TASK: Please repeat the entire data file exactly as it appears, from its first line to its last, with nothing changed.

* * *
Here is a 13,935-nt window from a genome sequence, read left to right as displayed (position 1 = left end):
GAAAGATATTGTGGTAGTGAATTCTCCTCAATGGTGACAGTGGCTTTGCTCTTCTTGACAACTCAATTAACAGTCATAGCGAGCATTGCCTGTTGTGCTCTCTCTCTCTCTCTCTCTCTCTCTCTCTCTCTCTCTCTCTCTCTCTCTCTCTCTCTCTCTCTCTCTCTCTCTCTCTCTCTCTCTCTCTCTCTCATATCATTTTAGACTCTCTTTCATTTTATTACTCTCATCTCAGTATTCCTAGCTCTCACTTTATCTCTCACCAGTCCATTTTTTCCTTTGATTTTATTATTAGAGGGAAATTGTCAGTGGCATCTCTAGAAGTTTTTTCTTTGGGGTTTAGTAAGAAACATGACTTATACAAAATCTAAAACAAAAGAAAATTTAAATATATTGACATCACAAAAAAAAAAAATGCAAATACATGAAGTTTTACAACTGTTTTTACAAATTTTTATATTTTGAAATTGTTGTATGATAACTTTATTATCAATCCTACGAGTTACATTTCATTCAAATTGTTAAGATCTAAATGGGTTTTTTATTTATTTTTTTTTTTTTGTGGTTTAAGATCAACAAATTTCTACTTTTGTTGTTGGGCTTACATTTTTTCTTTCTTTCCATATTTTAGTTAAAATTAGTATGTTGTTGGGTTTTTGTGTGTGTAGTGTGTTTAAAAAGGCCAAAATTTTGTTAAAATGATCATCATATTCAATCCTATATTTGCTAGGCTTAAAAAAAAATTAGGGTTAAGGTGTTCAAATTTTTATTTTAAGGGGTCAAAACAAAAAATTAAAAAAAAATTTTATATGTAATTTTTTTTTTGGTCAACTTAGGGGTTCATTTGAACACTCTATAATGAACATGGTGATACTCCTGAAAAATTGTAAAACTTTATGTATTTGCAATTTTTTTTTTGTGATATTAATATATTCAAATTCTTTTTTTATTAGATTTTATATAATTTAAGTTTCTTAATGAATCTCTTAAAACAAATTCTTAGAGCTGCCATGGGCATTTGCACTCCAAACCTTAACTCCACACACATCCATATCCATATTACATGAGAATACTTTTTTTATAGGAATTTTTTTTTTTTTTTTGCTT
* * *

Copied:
Here is a 13,935-nt window from a genome sequence, read left to right as displayed (position 1 = left end):
GAAAGATATTGTGGTAGTGAATTCTCCTCAATGGTGACAGTGGCTTTGCTCTTCTTGACAACTCAATTAACAGTCATAGCGAGCATTGCCTGTTGTGCTCTCTCTCTCTCTCTCTCTCTCTCTCTCTCTCTCTCTCTCTCTCTCTCTCTCTCTCTCTCTCTCTCTCTCTCTCTCTCTCTCTCTCTCTCTCTCATATCATTTTAGACTCTCTTTCATTTTATTACTCTCATCTCAGTATTCCTAGCTCTCACTTTATCTCTCACCAGTCCATTTTTTCCTTTGATTTTATTATTAGAGGGAAATTGTCAGTGGCATCTCTAGAAGTTTTTTCTTTGGGGTTTAGTAAGAAACATGACTTATACAAAATCTAAAACAAAAGAAAATTTAAATATATTGACATCACAAAAAAAAAAAATGCAAATACATGAAGTTTTACAACTGTTTTTACAAATTTTTATATTTTGAAATTGTTGTATGATAACTTTATTATCAATCCTACGAGTTACATTTCATTCAAATTGTTAAGATCTAAATGGGTTTTTTATTTATTTTTTTTTTTTTGTGGTTTAAGATCAACAAATTTCTACTTTTGTTGTTGGGCTTACATTTTTTCTTTCTTTCCATATTTTAGTTAAAATTAGTATGTTGTTGGGTTTTTGTGTGTGTAGTGTGTTTAAAAAGGCCAAAATTTTGTTAAAATGATCATCATATTCAATCCTATATTTGCTAGGCTTAAAAAAAAATTAGGGTTAAGGTGTTCAAATTTTTATTTTAAGGGGTCAAAACAAAAAATTAAAAAAAAATTTTATATGTAATTTTTTTTTTGGTCAACTTAGGGGTTCATTTGAACACTCTATAATGAACATGGTGATACTCCTGAAAAATTGTAAAACTTTATGTATTTGCAATTTTTTTTTTGTGATATTAATATATTCAAATTCTTTTTTTATTAGATTTTATATAATTTAAGTTTCTTAATGAATCTCTTAAAACAAATTCTTAGAGCTGCCATGGGCATTTGCACTCCAAACCTTAACTCCACACACATCCATATCCATATTACATGAGAATACTTTTTTTATAGGAATTTTTTTTTTTTTTTTGCTT